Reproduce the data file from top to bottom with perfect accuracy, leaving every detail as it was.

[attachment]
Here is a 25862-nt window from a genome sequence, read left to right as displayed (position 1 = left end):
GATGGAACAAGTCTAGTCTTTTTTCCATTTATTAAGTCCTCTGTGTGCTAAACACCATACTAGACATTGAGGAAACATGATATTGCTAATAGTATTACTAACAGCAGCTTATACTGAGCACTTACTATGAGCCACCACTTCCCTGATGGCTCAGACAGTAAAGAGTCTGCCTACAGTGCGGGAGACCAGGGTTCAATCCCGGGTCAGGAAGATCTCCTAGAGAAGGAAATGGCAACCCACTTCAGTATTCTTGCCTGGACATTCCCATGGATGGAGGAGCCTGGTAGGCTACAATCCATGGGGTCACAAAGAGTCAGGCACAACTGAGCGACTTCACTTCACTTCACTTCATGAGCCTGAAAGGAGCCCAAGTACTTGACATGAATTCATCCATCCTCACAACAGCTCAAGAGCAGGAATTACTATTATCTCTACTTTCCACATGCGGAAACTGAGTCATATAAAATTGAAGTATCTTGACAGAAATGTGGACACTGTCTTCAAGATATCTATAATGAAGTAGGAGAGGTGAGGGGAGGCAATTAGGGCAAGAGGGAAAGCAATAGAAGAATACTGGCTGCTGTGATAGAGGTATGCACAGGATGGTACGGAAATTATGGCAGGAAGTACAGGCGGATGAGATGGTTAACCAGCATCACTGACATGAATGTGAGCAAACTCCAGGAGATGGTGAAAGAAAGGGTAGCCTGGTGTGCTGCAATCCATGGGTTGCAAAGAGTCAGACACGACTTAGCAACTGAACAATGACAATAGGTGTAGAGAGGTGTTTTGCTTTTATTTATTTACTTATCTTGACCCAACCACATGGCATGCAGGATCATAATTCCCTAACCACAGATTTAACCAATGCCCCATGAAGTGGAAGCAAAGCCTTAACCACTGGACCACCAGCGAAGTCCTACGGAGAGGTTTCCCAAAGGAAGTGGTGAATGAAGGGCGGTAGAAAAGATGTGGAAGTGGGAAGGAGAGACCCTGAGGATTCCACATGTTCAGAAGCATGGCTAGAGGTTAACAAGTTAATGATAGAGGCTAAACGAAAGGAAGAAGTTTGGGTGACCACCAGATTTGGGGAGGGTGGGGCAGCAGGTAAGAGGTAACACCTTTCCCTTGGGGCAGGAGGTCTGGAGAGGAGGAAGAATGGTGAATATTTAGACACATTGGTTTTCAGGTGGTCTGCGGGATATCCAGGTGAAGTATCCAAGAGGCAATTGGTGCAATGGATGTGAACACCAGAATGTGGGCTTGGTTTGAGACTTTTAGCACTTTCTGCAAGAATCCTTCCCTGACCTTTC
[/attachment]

Here is a 25862-nt window from a genome sequence, read left to right as displayed (position 1 = left end):
GATGGAACAAGTCTAGTCTTTTTTCCATTTATTAAGTCCTCTGTGTGCTAAACACCATACTAGACATTGAGGAAACATGATATTGCTAATAGTATTACTAACAGCAGCTTATACTGAGCACTTACTATGAGCCACCACTTCCCTGATGGCTCAGACAGTAAAGAGTCTGCCTACAGTGCGGGAGACCAGGGTTCAATCCCGGGTCAGGAAGATCTCCTAGAGAAGGAAATGGCAACCCACTTCAGTATTCTTGCCTGGACATTCCCATGGATGGAGGAGCCTGGTAGGCTACAATCCATGGGGTCACAAAGAGTCAGGCACAACTGAGCGACTTCACTTCACTTCACTTCATGAGCCTGAAAGGAGCCCAAGTACTTGACATGAATTCATCCATCCTCACAACAGCTCAAGAGCAGGAATTACTATTATCTCTACTTTCCACATGCGGAAACTGAGTCATATAAAATTGAAGTATCTTGACAGAAATGTGGACACTGTCTTCAAGATATCTATAATGAAGTAGGAGAGGTGAGGGGAGGCAATTAGGGCAAGAGGGAAAGCAATAGAAGAATACTGGCTGCTGTGATAGAGGTATGCACAGGATGGTACGGAAATTATGGCAGGAAGTACAGGCGGATGAGATGGTTAACCAGCATCACTGACATGAATGTGAGCAAACTCCAGGAGATGGTGAAAGAAAGGGTAGCCTGGTGTGCTGCAATCCATGGGTTGCAAAGAGTCAGACACGACTTAGCAACTGAACAATGACAATAGGTGTAGAGAGGTGTTTTGCTTTTATTTATTTACTTATCTTGACCCAACCACATGGCATGCAGGATCATAATTCCCTAACCACAGATTTAACCAATGCCCCATGAAGTGGAAGCAAAGCCTTAACCACTGGACCACCAGCGAAGTCCTACGGAGAGGTTTCCCAAAGGAAGTGGTGAATGAAGGGCGGTAGAAAAGATGTGGAAGTGGGAAGGAGAGACCCTGAGGATTCCACATGTTCAGAAGCATGGCTAGAGGTTAACAAGTTAATGATAGAGGCTAAACGAAAGGAAGAAGTTTGGGTGACCACCAGATTTGGGGAGGGTGGGGCAGCAGGTAAGAGGTAACACCTTTCCCTTGGGGCAGGAGGTCTGGAGAGGAGGAAGAATGGTGAATATTTAGACACATTGGTTTTCAGGTGGTCTGCGGGATATCCAGGTGAAGTATCCAAGAGGCAATTGGTGCAATGGATGTGAACACCAGAATGTGGGCTTGGTTTGAGACTTTTAGCACTTTCTGCAAGAATCCTTCCCTGACCTTTC